There are a bunch of ways you can read from the Standard Error/Output Stream of a Process, most of them are asynchronous in some way because if you try to read and there is nothing to read your application will block, the easiest way I found was to use the Process.ErrorDataRecieved event (as you can see in 4th line) because you don’t have to manually handle a new thread that keeps on reading input from the stream.
Line 3 is there to enable the Process.Exited event, so I can do some stuff right after the process has exited.

Then to start the Process (and thus the Minecraft Server) all you need to do is:

 1: ServerProc.Start();
 2: ServerProc.BeginErrorReadLine();

To be able to see the output of the Server that’s read from it’s Standard Error Stream I wrote this in the ServerProc_ErrorDataReceived method:

 1: Dispatcher.Invoke(new Action(() =>
 2: {
 3:      ConsoleTextBlock.Text += e.Data + "\r\n";
 4:      ConsoleScroll.ScrollToEnd();
 5: }));

Notice that the ServerProc_ErrorDataReceived method will be called by a thread different that your main thread so you have to use your WPF Window’s Dispatcher to insert the output text on any WPF control that was created on the main thread (i.e.: almost all of them).
The Dispatcher.Invoke method takes a delegate containing the code that you want to run on your main thread, I tried passing a Lambda Expression directly to it but for some reason it refused to consider it as a delegate, so I had to wrap my Lambda Expression in an Action delegate.
If you’re using a version of the C# compiler earlier than v3.0 or if you’re allergic to Lambda Expressions then you can use and Anonymous Delegate or write a separate method with lines 3 & 4 and encapsulate it in the Action Delegate instead.

Future Plans

In the future I might add a command auto-discovery feature where the application sends the “help” command (which lists all possible commands) to the server and parses the output and display buttons in the GUI for each command and ask for the command’s parameters if it needs any, this is important because more commands might be added when you update your server and because Server Mods also add commands.
I can also add an auto-complete feature for player names and their IP addresses so you don’t have to type them yourself.
Another useful feature might be a history for commands that were previously written so you don’t have to rewrite the whole command when you initially mistype it or when writing a bunch of similar commands.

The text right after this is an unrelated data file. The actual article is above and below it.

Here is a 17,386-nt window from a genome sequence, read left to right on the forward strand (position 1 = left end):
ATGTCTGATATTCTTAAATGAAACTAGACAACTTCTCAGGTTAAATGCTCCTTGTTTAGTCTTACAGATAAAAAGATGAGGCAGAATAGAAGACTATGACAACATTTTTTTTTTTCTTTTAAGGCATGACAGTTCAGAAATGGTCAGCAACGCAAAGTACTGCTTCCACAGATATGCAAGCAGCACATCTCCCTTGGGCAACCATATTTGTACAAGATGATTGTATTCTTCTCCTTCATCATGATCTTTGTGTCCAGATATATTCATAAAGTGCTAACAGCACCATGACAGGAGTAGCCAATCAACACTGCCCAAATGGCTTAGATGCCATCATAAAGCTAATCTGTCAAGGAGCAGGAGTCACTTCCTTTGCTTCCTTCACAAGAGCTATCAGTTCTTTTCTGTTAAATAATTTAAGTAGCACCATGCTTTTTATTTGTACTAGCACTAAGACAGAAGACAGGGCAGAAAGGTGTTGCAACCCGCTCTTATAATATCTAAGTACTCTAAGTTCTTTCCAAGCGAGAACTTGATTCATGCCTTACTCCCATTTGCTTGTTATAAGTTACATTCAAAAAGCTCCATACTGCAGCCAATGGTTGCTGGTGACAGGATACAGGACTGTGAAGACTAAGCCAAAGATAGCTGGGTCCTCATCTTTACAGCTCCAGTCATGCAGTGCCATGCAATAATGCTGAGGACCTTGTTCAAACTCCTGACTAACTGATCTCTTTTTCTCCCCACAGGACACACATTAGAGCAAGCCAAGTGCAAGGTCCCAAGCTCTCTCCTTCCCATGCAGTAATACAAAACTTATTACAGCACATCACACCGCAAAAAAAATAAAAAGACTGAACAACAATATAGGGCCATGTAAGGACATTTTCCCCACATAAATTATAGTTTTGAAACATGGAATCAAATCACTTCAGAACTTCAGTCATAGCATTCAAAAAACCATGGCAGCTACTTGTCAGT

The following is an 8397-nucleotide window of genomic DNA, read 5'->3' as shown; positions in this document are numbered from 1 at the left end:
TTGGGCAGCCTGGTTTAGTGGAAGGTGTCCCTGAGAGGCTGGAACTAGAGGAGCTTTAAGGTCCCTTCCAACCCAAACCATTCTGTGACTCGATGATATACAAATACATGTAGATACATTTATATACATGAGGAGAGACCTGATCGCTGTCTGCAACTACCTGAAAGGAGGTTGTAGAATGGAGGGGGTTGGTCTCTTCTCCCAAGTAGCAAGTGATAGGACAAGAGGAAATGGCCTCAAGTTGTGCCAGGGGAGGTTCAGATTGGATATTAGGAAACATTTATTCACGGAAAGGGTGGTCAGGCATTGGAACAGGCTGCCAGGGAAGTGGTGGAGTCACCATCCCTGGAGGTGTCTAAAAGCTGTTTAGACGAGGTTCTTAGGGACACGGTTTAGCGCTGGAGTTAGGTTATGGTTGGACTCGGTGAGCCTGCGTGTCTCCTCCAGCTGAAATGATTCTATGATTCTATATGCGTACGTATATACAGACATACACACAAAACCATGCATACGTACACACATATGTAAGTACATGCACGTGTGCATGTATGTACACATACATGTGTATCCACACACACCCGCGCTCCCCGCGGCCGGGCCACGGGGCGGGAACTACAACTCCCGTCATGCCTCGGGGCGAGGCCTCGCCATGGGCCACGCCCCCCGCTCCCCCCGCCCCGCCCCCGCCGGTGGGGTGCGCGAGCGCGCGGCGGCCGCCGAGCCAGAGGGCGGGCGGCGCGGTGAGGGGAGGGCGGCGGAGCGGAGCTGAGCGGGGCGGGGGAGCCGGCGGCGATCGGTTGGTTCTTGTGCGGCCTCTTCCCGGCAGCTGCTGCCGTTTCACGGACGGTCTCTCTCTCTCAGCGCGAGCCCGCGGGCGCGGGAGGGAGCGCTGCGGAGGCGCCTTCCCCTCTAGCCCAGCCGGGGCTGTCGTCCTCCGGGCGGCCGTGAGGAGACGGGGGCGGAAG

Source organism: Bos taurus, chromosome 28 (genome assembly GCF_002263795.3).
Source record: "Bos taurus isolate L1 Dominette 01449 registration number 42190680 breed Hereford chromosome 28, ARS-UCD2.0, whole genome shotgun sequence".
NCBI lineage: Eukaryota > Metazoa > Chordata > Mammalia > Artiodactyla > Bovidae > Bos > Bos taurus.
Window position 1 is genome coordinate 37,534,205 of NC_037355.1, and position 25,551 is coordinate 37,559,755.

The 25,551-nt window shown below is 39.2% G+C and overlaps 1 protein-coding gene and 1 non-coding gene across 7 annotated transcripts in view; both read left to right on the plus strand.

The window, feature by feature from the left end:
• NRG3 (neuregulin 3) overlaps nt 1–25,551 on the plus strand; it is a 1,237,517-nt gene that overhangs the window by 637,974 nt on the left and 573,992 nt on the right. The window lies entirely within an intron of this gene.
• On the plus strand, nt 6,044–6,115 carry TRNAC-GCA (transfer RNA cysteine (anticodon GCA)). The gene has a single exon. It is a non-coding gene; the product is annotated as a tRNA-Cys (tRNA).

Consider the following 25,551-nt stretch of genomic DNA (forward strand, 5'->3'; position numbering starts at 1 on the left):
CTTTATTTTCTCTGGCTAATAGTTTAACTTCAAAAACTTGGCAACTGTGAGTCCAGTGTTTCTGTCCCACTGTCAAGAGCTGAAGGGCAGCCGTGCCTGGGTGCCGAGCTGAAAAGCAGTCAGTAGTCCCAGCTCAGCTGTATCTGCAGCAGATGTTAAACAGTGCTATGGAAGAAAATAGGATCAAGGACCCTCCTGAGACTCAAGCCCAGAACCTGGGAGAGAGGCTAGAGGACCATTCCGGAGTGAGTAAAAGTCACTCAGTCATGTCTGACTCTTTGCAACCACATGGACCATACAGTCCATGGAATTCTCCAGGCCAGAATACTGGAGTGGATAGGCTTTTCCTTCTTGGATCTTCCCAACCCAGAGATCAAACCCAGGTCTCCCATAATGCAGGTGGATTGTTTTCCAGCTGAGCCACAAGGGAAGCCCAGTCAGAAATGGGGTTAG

Another feature that just bumped into my head is to add batch operations, so you can have for example a button that teleports all players to you and another that gives a certain player one of each diamond tool/armor :D

The main plan I have now and will work on my free time is to make a Web Application wrap the Server instead of a WPF Application, so that I can run a Minecraft Server on my GoDaddy Web Server and have an admin page to interact with the Minecraft Server and monitor it’s status :)
I just hope that the GoDaddy shared server doesn’t block my web app when it tries to run a new Process :S

Full Source Code

Here is the link to the whole Visual Studio 2010 solution, if you only have Visual Studio 2010, you can just copy the code from MainWindow.xaml and MainWindow.xaml.cs into a new WPF Application project.

I hope this helps people who wanted to make Minecraft Server wrappers or just wanted to establish a simple communication between your application and another :)

Update (22 July 2011): A nice dude called “Juri” took my code and added a few features to it like Server Command History (which I wanted to do, but was lazy :D), implementing the /list command to all players (not just ops) and the /motd command found in most Mods, he posted it in the comments below but I wanted to put it up here so everyone can see it, here is the link for his code: http://www.megaupload.com/?d=HE7T04KC
(if for any reason the link got expired by mega upload, I’ll put on SkyDrive :))

Update (13 March 2012): The feds shutdown MegaUpload, so I re-uploaded Juri's code on skydrive, here is the link.